ACC play is starting to heat up. A few games have already taken place, but most teams are just finishing up their non-conference slates. Saturday marks the first full day of conference action. With all ACC teams above .500 and just under half the conference in the AP Top 25 or receiving votes, there should be no shortage of exciting action.
Virginia Tech and Notre Dame kicked off ACC play with a New Year’s Day matinee matchup won by the Hokies 81-66. Ty Outlaw scored 14 points off the bench and shot 4-of-7 from 3-point range. The trio of Kerry Blackshear Jr., Ahmed Hill, and Nickeil Alexander-Walker all reached double-digit points as well, led by Blackshear’s game-high 21.
The Hokies are still in the race for a high seed in March but expect them to regress a bit in the New Year. The team currently shoots 44 percent from deep. That’s a great mark, but it’ll be tough to maintain against elite perimeter defending teams like Virginia. It also may not be sustainable for shootout games against Duke.
Still, Virginia Tech is a welcome surprise to the traditional powers in the upper-echelon of the ACC standings. The Hokies have only won two NCAA Tournament games since 1980 but sit at 12-1. Even if they come down to earth, the Hokies may push for the highest seed in March Madness in school history (the top mark is currently a 5-seed in the 2007 tournament).
On the other end of the court from the ACC-opening game was the Fighting Irish, a team that has dominated since joining the ACC for the 2013-2014 season. Notre Dame sits at 10-4 but is missing the star power that led the program to back-to-back Elite Eight appearances in 2015 and 2016. Bonzie Colson, Matt Farrell, Pat Connaughton, and Jerian Grant are all gone. The Irish are still a good team, just not an elite one like previous seasons. In a deep ACC, Notre Dame may be headed toward its first season as part of the conference when it wasn’t ranked at least once.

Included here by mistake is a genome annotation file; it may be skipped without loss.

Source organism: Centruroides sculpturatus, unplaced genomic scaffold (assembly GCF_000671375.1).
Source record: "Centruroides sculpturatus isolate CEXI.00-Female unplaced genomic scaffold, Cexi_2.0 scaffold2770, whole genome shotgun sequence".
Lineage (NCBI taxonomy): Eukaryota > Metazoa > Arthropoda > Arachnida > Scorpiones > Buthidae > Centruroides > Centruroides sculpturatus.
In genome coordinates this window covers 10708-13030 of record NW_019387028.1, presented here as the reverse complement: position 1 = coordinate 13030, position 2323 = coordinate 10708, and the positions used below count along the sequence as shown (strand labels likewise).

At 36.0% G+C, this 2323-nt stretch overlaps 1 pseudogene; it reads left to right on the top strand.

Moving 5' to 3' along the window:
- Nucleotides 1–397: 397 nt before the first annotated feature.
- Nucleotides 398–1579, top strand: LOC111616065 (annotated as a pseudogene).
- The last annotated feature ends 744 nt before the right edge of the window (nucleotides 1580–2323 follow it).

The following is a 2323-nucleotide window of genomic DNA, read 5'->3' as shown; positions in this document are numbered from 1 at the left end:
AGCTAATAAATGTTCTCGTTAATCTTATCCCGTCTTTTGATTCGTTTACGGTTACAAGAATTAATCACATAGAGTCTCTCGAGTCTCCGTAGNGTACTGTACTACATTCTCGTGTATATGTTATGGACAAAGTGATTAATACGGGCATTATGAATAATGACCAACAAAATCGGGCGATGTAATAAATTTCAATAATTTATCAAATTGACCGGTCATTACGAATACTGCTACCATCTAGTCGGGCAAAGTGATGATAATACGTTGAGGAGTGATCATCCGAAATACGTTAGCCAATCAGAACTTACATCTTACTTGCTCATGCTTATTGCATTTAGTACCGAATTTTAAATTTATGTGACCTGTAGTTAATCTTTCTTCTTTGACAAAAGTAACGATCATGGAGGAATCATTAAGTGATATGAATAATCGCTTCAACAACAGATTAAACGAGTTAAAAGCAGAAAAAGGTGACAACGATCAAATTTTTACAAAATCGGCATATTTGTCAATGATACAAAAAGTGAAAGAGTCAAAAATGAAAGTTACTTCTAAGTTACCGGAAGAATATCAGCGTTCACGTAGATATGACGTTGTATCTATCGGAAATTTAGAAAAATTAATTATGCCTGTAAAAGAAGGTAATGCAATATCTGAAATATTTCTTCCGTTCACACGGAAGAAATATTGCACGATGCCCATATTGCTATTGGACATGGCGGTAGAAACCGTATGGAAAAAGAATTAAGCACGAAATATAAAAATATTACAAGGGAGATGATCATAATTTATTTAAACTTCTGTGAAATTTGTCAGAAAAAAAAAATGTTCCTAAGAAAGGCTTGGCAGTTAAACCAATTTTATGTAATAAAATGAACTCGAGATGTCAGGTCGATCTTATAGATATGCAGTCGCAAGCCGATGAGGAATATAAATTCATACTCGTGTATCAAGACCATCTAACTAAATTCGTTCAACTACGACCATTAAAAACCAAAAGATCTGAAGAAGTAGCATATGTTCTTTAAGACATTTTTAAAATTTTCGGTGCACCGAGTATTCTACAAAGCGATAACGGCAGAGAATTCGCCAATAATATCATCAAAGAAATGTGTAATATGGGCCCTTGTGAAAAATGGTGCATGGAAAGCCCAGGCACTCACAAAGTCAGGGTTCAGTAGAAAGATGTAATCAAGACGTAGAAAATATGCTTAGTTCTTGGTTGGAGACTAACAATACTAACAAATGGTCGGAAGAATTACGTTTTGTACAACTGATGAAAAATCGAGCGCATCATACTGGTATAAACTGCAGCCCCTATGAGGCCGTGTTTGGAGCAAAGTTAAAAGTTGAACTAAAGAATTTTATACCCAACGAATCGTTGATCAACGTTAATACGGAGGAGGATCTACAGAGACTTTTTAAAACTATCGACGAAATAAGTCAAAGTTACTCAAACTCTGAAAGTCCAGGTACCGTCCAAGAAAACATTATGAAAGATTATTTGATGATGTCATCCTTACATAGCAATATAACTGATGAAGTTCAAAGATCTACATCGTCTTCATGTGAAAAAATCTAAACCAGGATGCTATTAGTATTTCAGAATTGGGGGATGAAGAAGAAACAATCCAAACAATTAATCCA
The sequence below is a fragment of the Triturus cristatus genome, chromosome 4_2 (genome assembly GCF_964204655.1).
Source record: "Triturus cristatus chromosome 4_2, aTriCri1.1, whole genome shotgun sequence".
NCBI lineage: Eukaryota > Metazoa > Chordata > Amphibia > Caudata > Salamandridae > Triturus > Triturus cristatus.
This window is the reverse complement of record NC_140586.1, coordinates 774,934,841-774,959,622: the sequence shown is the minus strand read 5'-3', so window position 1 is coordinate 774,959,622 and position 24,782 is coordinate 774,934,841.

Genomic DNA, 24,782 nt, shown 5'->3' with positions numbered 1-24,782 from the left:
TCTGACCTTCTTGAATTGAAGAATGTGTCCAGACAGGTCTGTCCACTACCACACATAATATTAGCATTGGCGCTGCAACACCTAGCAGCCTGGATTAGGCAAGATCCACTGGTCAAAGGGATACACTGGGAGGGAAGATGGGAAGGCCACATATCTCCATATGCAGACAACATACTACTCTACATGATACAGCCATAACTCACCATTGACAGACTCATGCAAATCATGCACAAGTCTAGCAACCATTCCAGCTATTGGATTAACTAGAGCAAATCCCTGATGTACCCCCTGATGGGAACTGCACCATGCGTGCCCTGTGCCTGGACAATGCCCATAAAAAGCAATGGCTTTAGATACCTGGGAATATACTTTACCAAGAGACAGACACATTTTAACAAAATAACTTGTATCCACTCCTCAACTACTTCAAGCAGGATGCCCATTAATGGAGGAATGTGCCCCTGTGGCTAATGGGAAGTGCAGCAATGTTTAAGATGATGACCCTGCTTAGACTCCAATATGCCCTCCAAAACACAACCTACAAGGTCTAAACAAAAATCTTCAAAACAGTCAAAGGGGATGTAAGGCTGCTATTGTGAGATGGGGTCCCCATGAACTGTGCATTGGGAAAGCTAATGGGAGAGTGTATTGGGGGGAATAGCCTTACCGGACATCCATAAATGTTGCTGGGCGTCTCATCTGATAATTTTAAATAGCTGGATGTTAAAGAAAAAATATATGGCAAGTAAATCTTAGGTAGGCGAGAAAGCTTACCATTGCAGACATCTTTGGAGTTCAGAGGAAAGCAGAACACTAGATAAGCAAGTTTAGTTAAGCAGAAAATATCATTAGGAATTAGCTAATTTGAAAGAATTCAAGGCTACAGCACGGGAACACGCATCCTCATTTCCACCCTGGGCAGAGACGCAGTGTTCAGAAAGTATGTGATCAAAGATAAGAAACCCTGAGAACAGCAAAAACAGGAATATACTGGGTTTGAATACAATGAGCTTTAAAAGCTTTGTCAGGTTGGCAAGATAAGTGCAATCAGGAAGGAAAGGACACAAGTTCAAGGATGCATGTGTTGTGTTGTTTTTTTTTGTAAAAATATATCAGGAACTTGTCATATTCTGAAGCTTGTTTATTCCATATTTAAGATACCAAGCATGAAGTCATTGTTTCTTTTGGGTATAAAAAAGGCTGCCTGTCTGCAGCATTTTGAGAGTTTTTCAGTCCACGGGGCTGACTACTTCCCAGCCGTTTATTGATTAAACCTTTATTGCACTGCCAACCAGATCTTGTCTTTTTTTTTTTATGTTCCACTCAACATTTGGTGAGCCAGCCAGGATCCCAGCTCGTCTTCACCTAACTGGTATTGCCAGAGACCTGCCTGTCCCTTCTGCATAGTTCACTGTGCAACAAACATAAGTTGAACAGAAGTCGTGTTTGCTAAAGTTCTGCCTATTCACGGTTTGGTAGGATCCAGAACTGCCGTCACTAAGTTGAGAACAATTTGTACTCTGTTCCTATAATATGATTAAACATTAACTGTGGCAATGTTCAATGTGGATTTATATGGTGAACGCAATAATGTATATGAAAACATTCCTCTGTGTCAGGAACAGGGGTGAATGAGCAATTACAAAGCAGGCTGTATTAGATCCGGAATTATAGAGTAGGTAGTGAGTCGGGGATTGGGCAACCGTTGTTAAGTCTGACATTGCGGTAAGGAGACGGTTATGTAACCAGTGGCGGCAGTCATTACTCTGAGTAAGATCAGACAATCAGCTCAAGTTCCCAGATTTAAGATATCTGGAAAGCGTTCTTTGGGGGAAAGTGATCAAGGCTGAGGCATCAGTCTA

Miami is in a similar situation as the Fighting Irish. The Hurricanes don’t have as storied a program as Norte Dame, but Miami has enjoyed success lately. The program has two Sweet Sixteen appearances in the last half decade but has lost stars, Lonnie Walker and Bruce Brown.
The Hurricanes fell to 8-5 in the ACC’s second conference game of the season, an 87-82 loss to NC State. Miami squandered a 7-point halftime lead, allowing 50 points in the second half. Chris Lykes scored a game-high 28 points, but Miami wasn’t able to overcome a 13-0 NC State run midway through the second half after the Hurricanes had mounted a double-digit lead. The Wolfpack, meanwhile, are 13-1, the program’s best start since the 1973-1974 National Championship season.
Saturday’s full slate of action sees 12 ACC teams in action, highlighted by Clemson facing No. 1 Duke at Cameron Indoor Stadium and a ranked-versus-ranked matchup of No. 9 Florida State and No. 4 Virginia.
The ACC is deep, but Duke and UVA still form a clear-cut top two. Duke’s trio of Zion Williamson, RJ Barrett, and Cam Reddish have stolen headlines, but another freshman, Tre Jones, has added a dimension to this already-elite Blue Devils team with his ball-distributing skills. Duke was supposed to be a three-man show, but the inclusion of a fourth talented freshman makes game-planning for Duke a nightmare for opposing coaches.
The Cavaliers, don’t have the flash of Duke, but they play a fundamentally-sound, efficient game. The airtight defense hasn’t taken a step back, but perhaps the most encouraging aspect of Virginia’s play is that the Cavaliers rank eight in offensive efficiency, according to KenPom, up from an average of 40th over the past two seasons.
Looking at the rest of the schedule over the next week, Boston College is the ACC team with the best opportunity to make some early noise in the conference. The Eagles are reeling from a home loss to Hartford but can wipe away those memories with strong showings against Virginia and Virginia Tech in the opening week of ACC play.